Sexual violence has been used as a weapon of war in ethnic conflicts, and forced impregnations have been central to this strategy. Scholars however disagree on whether the cultural assimilation to the maternal group influence these children’s identities, or whether they are perceived as belonging to the enemy group (Carpenter, 2010; Nikolic-Ristanovic, 1996). Drawing on preliminary qualitative findings collected in 2013 in Rwanda and Bosnia-Herzegovina, this paper analyses the ethnic identification imposed by the enemy group, the mothers and their community on the children born out of rape. It first explores how the mothers’ ethnic identities are often erased, imposing on their children the fathers’ ethnic background, and how this then justifies their social exclusion from their maternal ethnic group. This paper suggests that sexual violence is extremely effective in ensuring the continuation of the ethnic conflict in the aftermath of the violence by attacking the children’s senses of belonging.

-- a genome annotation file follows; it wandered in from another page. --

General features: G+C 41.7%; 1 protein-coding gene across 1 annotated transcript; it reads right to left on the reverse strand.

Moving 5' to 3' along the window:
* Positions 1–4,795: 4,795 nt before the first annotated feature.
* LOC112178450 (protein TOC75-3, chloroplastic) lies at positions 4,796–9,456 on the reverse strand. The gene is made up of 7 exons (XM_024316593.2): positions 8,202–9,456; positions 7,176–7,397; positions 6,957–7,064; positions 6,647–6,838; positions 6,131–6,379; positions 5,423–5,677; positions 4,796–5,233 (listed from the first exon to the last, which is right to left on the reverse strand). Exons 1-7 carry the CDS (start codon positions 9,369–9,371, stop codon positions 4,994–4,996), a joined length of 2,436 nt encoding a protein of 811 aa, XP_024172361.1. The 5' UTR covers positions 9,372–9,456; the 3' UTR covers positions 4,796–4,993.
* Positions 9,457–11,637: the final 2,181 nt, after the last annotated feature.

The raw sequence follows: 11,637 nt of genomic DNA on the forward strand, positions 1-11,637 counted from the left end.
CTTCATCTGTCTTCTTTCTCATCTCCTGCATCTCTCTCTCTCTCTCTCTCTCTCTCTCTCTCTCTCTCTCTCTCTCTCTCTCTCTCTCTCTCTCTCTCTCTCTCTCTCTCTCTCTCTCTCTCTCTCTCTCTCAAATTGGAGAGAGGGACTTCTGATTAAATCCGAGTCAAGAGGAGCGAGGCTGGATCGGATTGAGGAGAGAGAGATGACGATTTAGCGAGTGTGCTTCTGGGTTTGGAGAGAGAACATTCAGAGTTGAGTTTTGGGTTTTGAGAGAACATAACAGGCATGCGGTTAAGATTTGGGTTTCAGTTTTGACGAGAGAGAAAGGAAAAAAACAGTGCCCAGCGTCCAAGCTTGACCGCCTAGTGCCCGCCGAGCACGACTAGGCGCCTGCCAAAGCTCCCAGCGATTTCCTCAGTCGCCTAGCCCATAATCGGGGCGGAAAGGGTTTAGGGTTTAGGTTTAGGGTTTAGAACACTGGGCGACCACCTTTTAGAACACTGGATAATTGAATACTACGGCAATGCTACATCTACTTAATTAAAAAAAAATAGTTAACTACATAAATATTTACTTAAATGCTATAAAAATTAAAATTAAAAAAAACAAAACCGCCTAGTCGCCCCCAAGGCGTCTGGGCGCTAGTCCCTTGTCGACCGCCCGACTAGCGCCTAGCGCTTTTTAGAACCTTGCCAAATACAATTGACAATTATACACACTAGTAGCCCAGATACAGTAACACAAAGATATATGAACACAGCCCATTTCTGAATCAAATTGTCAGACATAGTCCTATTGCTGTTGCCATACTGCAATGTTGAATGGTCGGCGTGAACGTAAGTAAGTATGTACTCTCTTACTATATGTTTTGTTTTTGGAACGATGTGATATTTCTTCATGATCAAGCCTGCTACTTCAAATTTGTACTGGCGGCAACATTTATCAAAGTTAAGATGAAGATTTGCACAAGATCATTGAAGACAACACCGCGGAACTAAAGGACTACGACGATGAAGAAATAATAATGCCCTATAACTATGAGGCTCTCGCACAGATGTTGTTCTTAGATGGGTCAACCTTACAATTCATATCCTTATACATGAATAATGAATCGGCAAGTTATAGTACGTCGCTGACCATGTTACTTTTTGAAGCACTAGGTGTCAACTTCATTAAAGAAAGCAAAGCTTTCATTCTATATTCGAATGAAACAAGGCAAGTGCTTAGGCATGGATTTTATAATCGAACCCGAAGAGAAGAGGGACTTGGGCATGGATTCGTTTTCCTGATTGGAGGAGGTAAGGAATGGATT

|Journal||Nations and Nationalism|
|Early online date||18 Feb 2016|
|Publication status||Published - Apr 2016|
- children born out of rape